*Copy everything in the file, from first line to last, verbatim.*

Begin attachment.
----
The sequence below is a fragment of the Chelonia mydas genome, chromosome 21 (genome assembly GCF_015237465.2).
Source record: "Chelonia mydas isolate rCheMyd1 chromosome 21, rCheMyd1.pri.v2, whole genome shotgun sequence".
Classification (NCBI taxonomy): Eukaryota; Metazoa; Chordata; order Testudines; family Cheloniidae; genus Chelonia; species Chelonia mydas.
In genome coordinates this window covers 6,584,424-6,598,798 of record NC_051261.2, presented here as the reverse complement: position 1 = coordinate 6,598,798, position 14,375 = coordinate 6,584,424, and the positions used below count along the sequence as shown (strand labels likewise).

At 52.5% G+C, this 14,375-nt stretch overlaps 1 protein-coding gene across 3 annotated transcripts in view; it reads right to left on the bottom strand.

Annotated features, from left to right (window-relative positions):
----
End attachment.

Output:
The sequence below is a fragment of the Chelonia mydas genome, chromosome 21 (genome assembly GCF_015237465.2).
Source record: "Chelonia mydas isolate rCheMyd1 chromosome 21, rCheMyd1.pri.v2, whole genome shotgun sequence".
Classification (NCBI taxonomy): Eukaryota; Metazoa; Chordata; order Testudines; family Cheloniidae; genus Chelonia; species Chelonia mydas.
In genome coordinates this window covers 6,584,424-6,598,798 of record NC_051261.2, presented here as the reverse complement: position 1 = coordinate 6,598,798, position 14,375 = coordinate 6,584,424, and the positions used below count along the sequence as shown (strand labels likewise).

At 52.5% G+C, this 14,375-nt stretch overlaps 1 protein-coding gene across 3 annotated transcripts in view; it reads right to left on the bottom strand.

Annotated features, from left to right (window-relative positions):